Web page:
and the settings for the property in question:
kershaw-fatigue-level

“But…” you may ask (because you are clever), "how does the value of KershawFatigueLevel get changed? Excellent question! What we need is a way for a game piece to alter the value of a Global Property. This leads us to the next piece of the puzzle: the Set Global Property traits for game pieces.

Set Global Property traits

What Dynamic Property traits provide you for modifying game piece properties, the Set Global Property trait does for Global Properties. Here is the one for FatigueLevel:


The Description field is just for us to organize things. The Global Property Name specifies which property to modify. This could be a string constant: “KershawFatigueLevel”. Originally, this was what I began doing. That meant I needed to create a different SGP trait for each leader because the property name was hard-coded. I quickly wanted to come up with a different strategy. So I created a Marker trait for each leader, “LeaderName”, which is set to a string constant of each leader’s name, “Kershaw” in this example. This worked fine for the SGP trait using the BeanShell expression you see here: {LeaderName + “FatigueLevel”} which is just a string concatenation of the value of the Marker, LeaderName, with the string constant “FatigueLevel”. But the challenge came in the actual Layer trait when I didn’t just want the name of the property but the current value of that property. I just couldn’t figure it out reading the (very helpful) documentation (thank you @Cattlesquat). I was ready to give up but after a few pleading messages on the VASSAL discord channel for module discussion, the ever knowledgable and friendly Joel @uckelman game to my rescue: “Use GetProperty()”.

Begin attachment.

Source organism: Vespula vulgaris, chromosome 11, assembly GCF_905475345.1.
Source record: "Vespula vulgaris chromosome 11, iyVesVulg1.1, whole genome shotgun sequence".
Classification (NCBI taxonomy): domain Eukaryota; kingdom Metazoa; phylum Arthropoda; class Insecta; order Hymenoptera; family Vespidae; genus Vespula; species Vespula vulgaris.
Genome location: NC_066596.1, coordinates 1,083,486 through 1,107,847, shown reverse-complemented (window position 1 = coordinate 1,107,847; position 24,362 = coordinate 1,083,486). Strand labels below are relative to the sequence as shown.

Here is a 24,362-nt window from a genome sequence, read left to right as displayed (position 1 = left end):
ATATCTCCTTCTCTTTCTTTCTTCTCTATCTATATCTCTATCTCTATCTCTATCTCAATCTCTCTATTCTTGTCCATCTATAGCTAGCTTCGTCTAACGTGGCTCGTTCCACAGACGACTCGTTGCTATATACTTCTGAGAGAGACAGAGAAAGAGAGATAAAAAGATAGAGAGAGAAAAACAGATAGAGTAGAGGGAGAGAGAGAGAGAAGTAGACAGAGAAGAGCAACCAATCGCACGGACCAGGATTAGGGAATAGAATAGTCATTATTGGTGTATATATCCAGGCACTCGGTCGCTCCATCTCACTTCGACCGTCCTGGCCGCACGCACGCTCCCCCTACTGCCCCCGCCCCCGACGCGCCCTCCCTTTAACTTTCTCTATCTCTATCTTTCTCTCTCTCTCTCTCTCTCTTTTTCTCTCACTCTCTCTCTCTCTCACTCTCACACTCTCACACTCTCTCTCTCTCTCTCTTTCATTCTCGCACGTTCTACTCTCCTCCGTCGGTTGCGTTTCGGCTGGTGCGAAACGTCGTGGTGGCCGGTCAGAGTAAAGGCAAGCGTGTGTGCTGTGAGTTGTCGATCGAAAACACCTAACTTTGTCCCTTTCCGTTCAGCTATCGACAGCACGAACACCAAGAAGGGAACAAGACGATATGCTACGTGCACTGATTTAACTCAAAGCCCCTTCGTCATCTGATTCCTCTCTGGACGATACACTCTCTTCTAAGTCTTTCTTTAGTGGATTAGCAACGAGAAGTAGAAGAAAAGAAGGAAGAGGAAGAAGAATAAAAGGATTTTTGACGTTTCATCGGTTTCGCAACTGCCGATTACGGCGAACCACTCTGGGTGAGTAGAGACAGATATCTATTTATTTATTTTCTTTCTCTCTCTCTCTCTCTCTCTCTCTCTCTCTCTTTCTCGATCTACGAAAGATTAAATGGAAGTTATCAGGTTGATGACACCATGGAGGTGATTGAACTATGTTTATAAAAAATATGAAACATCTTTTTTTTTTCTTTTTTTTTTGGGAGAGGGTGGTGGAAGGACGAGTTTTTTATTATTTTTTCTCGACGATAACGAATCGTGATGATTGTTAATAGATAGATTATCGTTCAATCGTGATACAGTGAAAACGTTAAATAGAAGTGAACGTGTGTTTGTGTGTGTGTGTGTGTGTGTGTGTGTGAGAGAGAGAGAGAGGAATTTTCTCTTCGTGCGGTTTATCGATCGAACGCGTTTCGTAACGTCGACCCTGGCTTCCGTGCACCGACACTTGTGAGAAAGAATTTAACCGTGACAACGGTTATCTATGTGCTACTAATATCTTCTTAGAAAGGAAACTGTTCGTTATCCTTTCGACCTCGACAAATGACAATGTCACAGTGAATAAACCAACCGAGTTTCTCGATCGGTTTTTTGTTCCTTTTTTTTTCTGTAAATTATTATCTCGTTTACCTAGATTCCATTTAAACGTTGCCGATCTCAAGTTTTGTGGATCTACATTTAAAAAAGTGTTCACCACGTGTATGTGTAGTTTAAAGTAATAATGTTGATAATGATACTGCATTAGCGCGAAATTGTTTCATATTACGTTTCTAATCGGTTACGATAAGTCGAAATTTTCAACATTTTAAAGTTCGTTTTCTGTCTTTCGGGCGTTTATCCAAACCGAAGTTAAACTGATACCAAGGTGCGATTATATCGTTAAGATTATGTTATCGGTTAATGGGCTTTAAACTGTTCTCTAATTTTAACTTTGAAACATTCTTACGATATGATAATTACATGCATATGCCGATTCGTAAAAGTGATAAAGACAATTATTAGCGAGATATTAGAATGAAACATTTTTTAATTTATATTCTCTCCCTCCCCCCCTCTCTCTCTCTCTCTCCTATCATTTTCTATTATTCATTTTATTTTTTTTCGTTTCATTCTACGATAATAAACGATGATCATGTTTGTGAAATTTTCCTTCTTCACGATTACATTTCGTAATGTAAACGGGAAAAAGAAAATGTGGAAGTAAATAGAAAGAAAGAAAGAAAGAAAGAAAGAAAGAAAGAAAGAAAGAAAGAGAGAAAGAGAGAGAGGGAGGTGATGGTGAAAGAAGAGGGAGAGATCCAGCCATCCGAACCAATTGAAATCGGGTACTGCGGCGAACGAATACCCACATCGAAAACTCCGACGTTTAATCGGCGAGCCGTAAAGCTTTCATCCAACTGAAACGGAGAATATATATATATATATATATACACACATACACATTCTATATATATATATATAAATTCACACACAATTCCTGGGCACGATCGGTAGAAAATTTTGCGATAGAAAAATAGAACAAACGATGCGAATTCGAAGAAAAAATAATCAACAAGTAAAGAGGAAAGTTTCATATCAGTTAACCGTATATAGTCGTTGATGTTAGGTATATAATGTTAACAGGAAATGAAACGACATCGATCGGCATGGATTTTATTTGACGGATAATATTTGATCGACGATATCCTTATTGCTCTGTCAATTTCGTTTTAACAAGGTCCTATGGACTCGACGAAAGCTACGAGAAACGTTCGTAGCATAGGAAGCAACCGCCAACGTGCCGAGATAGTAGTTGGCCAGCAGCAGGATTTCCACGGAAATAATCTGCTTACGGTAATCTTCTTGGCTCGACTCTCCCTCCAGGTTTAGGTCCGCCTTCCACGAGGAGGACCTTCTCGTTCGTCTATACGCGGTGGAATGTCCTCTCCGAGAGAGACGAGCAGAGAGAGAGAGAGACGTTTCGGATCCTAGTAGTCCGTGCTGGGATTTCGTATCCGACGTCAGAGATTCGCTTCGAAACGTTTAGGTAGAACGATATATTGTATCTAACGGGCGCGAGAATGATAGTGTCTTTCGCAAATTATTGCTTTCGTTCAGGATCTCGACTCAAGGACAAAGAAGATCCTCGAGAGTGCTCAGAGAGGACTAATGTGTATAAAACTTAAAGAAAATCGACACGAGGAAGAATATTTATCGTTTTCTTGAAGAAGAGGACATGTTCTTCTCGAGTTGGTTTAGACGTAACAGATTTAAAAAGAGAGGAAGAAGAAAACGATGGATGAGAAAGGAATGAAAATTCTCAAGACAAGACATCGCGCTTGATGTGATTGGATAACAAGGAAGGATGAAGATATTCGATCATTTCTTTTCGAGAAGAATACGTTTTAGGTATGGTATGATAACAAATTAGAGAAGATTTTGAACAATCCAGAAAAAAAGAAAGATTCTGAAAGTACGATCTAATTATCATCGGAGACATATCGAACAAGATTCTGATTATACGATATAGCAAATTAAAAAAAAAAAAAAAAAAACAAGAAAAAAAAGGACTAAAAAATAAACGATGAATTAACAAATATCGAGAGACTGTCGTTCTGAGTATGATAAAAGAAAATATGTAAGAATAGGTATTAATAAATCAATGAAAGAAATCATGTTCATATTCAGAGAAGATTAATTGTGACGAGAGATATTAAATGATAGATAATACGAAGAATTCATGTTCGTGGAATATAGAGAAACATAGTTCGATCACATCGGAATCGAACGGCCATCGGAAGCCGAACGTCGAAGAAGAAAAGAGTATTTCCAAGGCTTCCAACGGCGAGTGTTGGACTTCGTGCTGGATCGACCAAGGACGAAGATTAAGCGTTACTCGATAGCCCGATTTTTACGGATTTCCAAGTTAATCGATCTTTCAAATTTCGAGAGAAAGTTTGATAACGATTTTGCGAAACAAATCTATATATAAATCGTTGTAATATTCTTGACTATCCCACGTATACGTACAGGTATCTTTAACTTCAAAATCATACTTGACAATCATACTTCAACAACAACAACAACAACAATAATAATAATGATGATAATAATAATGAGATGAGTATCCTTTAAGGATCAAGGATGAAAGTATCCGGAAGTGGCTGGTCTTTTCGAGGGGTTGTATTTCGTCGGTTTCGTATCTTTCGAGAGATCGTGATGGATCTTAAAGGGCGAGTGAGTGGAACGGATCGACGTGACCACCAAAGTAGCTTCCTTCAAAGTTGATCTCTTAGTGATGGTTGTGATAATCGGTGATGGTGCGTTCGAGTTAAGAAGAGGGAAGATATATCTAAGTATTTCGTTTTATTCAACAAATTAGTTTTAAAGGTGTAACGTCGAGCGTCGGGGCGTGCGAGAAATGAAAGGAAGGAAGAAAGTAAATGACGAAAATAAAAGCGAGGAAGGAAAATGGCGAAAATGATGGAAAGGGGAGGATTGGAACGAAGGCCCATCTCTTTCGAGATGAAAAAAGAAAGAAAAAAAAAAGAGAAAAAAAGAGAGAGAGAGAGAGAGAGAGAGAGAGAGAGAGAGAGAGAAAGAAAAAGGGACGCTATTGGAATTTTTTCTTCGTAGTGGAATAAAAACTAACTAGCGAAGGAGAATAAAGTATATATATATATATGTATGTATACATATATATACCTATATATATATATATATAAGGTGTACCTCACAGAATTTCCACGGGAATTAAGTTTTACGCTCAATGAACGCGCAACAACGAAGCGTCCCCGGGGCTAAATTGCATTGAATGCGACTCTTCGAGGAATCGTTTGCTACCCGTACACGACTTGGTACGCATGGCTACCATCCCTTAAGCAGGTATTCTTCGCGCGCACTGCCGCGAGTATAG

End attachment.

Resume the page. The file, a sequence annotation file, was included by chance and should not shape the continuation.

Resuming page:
Remember GetProperty? Of course you do because you’re sharp-eyed - you saw it in the corrected Layer dialog for the Fatigue Layer trait above. GetProperty(“some-prop”) inside a BeanShell expression looks up the current value of the property, some-prop, and places it in the expression. I knew that. But it took Joel to remind me. After I got done beating my head against the wall for fun I got on with things.

The SGP provides the same boundary conditions that we saw in the Global Property for KershawFatigueLevel: the value is numeric, has a minimum of 1, and a maximum of 7. We provide three different commands for manipulating a units fatigue: increase, decrease, and reset. For the first two commands, the Type parameter is set to “Increment” and increase increments by +1, and decrease by -1. For the reset command the Type is “set value directly” and the value is 1 (the value of 1 corresponds to the first level of the layer [[check back to the Layer image above where it says “Level 1 = ‘1’”]] - which is a blank image so the normal game piece image is used). Each of these commands have the “Menu Command” field set, so each will appear in the pop-up menu for the game piece. Each also provides a keyboard shortcut.

Here is Kershaw’s pop-up command menu:
kershaw-fatigue-menu

Mirroring the consequences

Marking the Leader Board

Now that we have the needed changes to the on-map units, let’s look at how we enable the Leader Boards to give feedback all in one place.

Here is what the raw image for a brigade leader looks like that I’ve adopted for use:
Kershaw-leader-space

What I needed to do first was assign regions of card space for the different feedbacks required:

  • Replacement status
  • Fatigue level
  • Combat Effectiveness
  • Activations
  • Routed units
  • Eliminated units

Here’s his leader card with the areas of feedback defined:
kershaw-full

What’s needed is to add Zones and Regions to each Leader’s Card and use these as destinations for units and markers (needed for tracking the activations and the routed and eliminated units) and to add At-Start Stacks that will hold our special information mirroring units (needed for tracking replacement, fatigue, and combat effectiveness).

Here is the zones and regions defined for Kershaw:

The KershawAM1 through KershawAM4 are the regions we will use as destinations for the activation markers to track how many times Kershaw has been activated during a turn (brigades can have between 0 and 4 activations and any activations above 2 incur fatigue). A brigade is activated when their brigades Activation Marker (AM) is draw from the AM Draw Pool. After the brigade is finished all it’s actions for the activation we want a way to send it to to the next empty slot in the activation track for that leader on the Leader Board. So there are two steps: 1) figuring out which slot is the next one, and 2) a way to send the marker to a location.

First, to track the next AM slot, we use a global variable KershawAM_Count, as seen here:
kershawAM_count